Dalton King began working at Lucky’s Market in August — a job he came to love. About four months later, the store celebrated its one-year anniversary. 

“Every day I work is the best day,” King, 21, said. “I usually work in the bulk department, but lately they’ve been moving me around to other sections, which is really cool.”

Between training among the different departments, King said his job is rarely boring. 

“I’m always learning something new,” he said. 

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Lucky’s Market, a supermarket chain that specializes natural and organic products, celebrated its first year in Gainesville with a festival with food and games Friday through Saturday.

Store director Robert Knaus said Lucky’s Market opened its doors in Gainesville on Jan. 6, 2015, at 1459 NW 23rd Ave. He transferred from a Louisville, Kentucky, location in April.

This weekend, he was glad to be enjoying the celebration in Gainesville.

“Lucky’s is trying to expand all across the nation to afford great food and great prices to patrons. It’s the amusement park of grocery stores,” Knaus said.

From the minute shoppers opened their car doors, the smell of $1 burgers and bratwursts drifted from a grill outside the store’s entrance. 

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Pictured is one of the games available to play during Lucky's Market anniversary celebration. Customers could play games like ring toss while waiting line for food.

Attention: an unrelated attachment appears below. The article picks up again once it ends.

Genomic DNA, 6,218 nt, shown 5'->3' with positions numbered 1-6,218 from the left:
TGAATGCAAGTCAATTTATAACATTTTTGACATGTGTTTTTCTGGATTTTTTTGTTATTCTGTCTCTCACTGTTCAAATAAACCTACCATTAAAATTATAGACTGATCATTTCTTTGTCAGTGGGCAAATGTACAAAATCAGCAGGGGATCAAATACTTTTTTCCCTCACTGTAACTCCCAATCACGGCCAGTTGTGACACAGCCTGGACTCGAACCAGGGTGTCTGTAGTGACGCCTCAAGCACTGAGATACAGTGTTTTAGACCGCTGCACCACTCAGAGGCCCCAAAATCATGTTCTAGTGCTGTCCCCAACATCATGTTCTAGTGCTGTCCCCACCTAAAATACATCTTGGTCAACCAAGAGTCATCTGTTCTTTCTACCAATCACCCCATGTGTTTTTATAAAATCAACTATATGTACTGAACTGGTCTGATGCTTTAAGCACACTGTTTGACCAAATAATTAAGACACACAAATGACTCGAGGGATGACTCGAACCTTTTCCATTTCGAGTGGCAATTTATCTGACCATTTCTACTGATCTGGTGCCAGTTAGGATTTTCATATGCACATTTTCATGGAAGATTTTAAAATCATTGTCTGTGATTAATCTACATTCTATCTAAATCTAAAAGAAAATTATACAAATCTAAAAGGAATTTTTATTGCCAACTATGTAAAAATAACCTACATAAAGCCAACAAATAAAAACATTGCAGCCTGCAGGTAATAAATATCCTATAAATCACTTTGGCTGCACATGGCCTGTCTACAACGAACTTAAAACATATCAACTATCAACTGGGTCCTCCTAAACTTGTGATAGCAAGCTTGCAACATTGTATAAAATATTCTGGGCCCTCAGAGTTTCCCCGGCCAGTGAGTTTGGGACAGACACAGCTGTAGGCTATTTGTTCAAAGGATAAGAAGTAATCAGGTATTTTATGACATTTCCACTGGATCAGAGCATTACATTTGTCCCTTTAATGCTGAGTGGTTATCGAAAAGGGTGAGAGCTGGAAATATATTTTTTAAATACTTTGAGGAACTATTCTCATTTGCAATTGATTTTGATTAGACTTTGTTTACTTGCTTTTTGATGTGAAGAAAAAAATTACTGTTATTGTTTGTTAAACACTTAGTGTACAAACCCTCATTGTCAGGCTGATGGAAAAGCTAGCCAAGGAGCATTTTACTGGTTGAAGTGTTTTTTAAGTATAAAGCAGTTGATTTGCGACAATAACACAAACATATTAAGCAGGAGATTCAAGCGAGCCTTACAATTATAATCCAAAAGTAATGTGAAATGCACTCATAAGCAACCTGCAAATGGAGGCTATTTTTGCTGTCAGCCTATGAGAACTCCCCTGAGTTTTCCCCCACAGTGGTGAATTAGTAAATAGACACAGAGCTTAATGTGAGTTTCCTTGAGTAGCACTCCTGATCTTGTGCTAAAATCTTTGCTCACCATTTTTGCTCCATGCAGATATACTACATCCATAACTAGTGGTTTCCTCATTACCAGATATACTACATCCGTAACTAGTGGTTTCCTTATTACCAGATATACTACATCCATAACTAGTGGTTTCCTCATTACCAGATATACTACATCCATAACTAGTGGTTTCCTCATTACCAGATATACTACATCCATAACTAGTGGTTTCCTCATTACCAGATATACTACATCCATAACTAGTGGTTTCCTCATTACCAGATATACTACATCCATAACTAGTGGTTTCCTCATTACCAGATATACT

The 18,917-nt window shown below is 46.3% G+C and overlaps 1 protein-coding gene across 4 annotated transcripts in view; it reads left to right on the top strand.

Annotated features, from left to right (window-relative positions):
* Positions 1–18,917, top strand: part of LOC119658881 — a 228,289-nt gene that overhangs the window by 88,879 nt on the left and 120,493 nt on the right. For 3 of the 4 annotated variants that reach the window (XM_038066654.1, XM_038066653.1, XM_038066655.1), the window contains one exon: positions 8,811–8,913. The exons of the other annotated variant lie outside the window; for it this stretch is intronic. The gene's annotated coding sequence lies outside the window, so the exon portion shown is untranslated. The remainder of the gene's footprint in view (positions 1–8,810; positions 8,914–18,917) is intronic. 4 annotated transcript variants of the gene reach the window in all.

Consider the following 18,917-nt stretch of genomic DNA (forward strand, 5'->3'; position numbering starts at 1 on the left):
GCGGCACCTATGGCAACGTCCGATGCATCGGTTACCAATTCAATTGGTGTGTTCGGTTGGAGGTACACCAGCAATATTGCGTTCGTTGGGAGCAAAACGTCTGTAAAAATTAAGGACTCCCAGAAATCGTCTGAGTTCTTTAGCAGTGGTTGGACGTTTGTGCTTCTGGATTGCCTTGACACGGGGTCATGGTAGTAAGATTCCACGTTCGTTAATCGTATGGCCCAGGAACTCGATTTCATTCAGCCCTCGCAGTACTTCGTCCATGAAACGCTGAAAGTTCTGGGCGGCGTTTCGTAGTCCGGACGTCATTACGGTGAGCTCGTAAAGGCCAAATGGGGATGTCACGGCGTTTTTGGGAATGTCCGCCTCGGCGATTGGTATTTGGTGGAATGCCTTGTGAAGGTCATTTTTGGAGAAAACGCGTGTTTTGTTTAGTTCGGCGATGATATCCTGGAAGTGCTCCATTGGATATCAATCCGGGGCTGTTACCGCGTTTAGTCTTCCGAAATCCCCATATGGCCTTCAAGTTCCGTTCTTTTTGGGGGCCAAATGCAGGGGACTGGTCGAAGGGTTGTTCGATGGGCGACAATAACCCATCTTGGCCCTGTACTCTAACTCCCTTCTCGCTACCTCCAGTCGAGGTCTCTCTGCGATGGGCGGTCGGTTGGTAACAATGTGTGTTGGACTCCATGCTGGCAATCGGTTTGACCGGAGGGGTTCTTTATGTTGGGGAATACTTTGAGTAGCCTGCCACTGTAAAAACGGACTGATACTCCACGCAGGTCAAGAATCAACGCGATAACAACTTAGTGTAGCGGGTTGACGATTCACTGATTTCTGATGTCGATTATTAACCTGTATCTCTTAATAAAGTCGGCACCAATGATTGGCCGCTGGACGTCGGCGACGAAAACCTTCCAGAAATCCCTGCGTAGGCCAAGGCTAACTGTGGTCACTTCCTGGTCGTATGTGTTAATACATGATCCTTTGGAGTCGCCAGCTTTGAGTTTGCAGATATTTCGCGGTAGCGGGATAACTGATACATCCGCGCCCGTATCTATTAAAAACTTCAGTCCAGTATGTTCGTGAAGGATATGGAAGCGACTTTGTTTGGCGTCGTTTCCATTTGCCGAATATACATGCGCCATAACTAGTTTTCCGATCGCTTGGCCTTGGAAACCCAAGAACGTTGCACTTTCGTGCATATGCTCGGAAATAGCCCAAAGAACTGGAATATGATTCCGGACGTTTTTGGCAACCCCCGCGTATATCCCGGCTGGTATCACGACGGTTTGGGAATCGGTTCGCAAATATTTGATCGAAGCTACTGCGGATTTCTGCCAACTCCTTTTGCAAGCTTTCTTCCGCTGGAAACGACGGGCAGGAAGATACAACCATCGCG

More than 13 local vendors and several carnival games sat lined against the store’s windows. Kids and adults tossed plastic rings onto bottles of San Pellegrino in hopes of winning assorted fruits.

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Solstice Schafer (left), a 17-year-old courtesy clerk, and Andrew Baillancourt, a 30-year-old assistant store director, grill $1 hamburgers and hot dogs outside Lucky's Market on Saturday.

Once inside, live music greeted shoppers’ ears. As customers ordered beers nearby, a woman sang to the tune of an acoustic guitar.

Knaus, a Lucky’s employee for two years, said the first store opened in Boulder, Colorado, in 2003. 

Twelve new stores will open across the country this year, he said, including a Naples, Florida, location set to open Wednesday. 

While Knaus is excited for the chain’s national success, he stays focused on improving the Gainesville location. This year, he plans to attract more local vendors.

“We have a great amount, but I want to be better at it,” he said. 

Lucy Collins, 29, was born and raised in Gainesville. She started shopping at Lucky’s just months after its grand opening. 

“I love their sales. I come here especially for that,” Collins said. “I also appreciate what they do with the organic food and, of course, the beer while you shop. That’s pretty awesome. It makes it more fun.” 

One of King’s favorite things about his job is working closely with shoppers like Collins.

“It’s what we’re doing here that other stores aren’t. All the organic things, but also helping the community,” he said. “I think other grocery stores are starting to catch on, but other than a few off the top of my head, we’re up there.”

“We’re one of the only few because we center around the important stuff,” King said.

As King packaged orders behind the meat counter, he soaked in the surrounding festivities. 

“It’s awesome that we’re doing so great as a store. Today is just a great day with a lot of cool stuff that people are enjoying,” King said. “Everybody is just happy to be here.”

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